Next page: Plugins

4.09 - Plugins
by Dotpitch, 2011-07-15 15:00:00

Options and stuff - Plugins

DSP and functionality plugins are listed here. If you'd like to add a plugin, select it from the dropdown box and click Add. The About button opens the about dialog of the plugin, which usually contains version information. Once a plugin is added, it'll be shown in the list. The Reverb and Equalizer DSPs are built-in, so they are always present. To open a plugin's configuration, select it in the list and click the Config button below the list. The Up and Down buttons allow you to change the order of the DSPs, the Remove button removes the selected plugin from the DSP chain. In some cases (for example xmp-scrobbler), you'd like a plugin to persist for all tracks, even if those have separate Saved Settings. In that case, you can tick Exclude from saved settings, to make sure the plugin is always loaded. Note that this option is only available for plugins which allow only a single instance.

Winamp DSP Wrapper

XMPlay can use most of the DSP plugins built for Winamp via a wrapper. Add the wrapper to the DSP list and click Config to open the wrapper config.

Winamp DSP wrapper configuration panel

One instance of the wrapper can load a single Winamp DSP plugin, but you can put multiple wrappers in the DSP chain. From the Plugin list, select the plugin you'd like to use. The Config button opens the plugins configuration window. Note that you have to tick the Enabled checkbox for the wrapper to actually feed audio to the plugin. The rest of the options apply to the wrapper. The Resolution dropdown box determines the resolution of the audio XMPlay passes to the plugin. 24 and 32 bit is supported, but most Winamp DSP plugins only support 16 bit. The Reset buffer checkbox resets the audio buffer of the plugin when seeking or changing tracks, to remove any sound from the previous tracks. If a plugin increases the volume of the sound, the audio may sometimes start to clip. To avoid this, the wrapper can Borrow a bit for headroom. If a DSP introduces some kind of echo or reverb, there will be sound just after the original file goes silent. To notify XMPlay of this, tick Effect has tail, so XMPlay doesn't cut off the track.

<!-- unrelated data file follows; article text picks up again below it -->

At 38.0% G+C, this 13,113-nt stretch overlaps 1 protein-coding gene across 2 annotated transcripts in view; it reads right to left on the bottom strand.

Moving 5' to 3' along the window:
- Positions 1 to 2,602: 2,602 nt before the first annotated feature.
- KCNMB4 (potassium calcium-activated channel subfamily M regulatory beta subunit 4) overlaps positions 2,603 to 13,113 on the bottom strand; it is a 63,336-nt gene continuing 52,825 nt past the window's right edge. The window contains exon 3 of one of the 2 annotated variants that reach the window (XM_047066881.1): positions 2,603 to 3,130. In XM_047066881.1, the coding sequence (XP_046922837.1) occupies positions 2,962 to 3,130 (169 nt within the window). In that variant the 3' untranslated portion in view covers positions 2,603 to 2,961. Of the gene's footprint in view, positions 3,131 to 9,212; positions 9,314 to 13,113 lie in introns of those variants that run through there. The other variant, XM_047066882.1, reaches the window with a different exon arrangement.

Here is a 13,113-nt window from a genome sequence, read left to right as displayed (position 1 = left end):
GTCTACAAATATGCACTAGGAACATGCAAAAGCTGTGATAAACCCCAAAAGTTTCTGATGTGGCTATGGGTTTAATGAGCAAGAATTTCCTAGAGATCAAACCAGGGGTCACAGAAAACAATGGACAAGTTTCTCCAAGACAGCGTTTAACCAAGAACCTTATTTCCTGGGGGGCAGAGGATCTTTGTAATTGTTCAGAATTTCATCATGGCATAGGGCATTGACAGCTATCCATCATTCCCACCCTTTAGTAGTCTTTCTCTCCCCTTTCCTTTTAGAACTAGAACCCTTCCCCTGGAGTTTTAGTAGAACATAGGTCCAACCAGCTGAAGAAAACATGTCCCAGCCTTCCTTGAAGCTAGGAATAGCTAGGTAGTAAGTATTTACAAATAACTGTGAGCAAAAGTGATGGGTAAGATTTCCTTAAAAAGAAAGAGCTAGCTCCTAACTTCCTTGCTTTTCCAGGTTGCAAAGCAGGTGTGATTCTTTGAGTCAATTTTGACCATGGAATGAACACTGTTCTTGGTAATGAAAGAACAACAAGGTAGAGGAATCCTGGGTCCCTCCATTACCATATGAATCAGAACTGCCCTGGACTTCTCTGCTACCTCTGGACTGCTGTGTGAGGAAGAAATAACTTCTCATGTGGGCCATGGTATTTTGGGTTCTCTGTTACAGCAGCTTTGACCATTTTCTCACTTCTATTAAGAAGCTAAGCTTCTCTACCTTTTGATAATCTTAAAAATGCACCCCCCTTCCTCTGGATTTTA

A detailed guide on how to set up an IceCast stream with XMPlay can be found in Advanced output: Icecast streaming.

Next page: Input

4.09.1 - Input
by Dotpitch, 2011-07-15 15:00:00

Options and stuff - Plugins - Input

On top is a list of all the input and archive plugins currently loaded, both native and Winamp input plugins. About opens the about dialog of the plugin currently select, Config opens the configuration dialog, if applicable. The Supported filetypes box displays the extensions the selected plugin supports. When XMPlay tries to play a file, it'll try its internal decoders first, followed by the plugins in the order they are listed here. If you'd like a plugin to get the first try on a particular filetype, type that in the Priority filetypes textbox. You can add multiple extensions by separating them with spaces.

Note that Winamp plugins which use their own output are not supported by XMPlay.

Next page: Saved settings

4.10 - Saved settings
by Dotpitch, 2011-07-15 15:00:00

Options and stuff - Saved settings

Once you play a lot of different tracks and formats, you'll notice the preferences for certain tracks can be different. Instead of manually changing everything each time, XMPlay can save 4 groups of settings:

These settings are saved for a certain group of files, determined by the dropdown box:

  • file: only for the current file.
  • path: for tracks within a specific path. Use an empty path to match all files.
  • type: for tracks of a certain filetype.
  • tags: for tracks matching a search string.
  • preset: general, but can only be loaded manually.

The Add button adds the current settings to the list below. The name of the settings can be edited by clicking on it. Right-clicking the setting will allow you to Load the setting, Update it with the current setting or Remove it. Clicking the Save settings button will save the settings (to the file xmplay.set), otherwise all changes are discarded.
To Automatically load saved settings, tick the checkbox. When loading a track XMPlay will now look for a match within the saved settings. It looks for a matching file entry first, if that's not available if looks for a matching tags entry, then for type and then for path. If there are multiple matching path entries, XMPlay will use the longest one. If a match is found, the settings from that entry are loaded.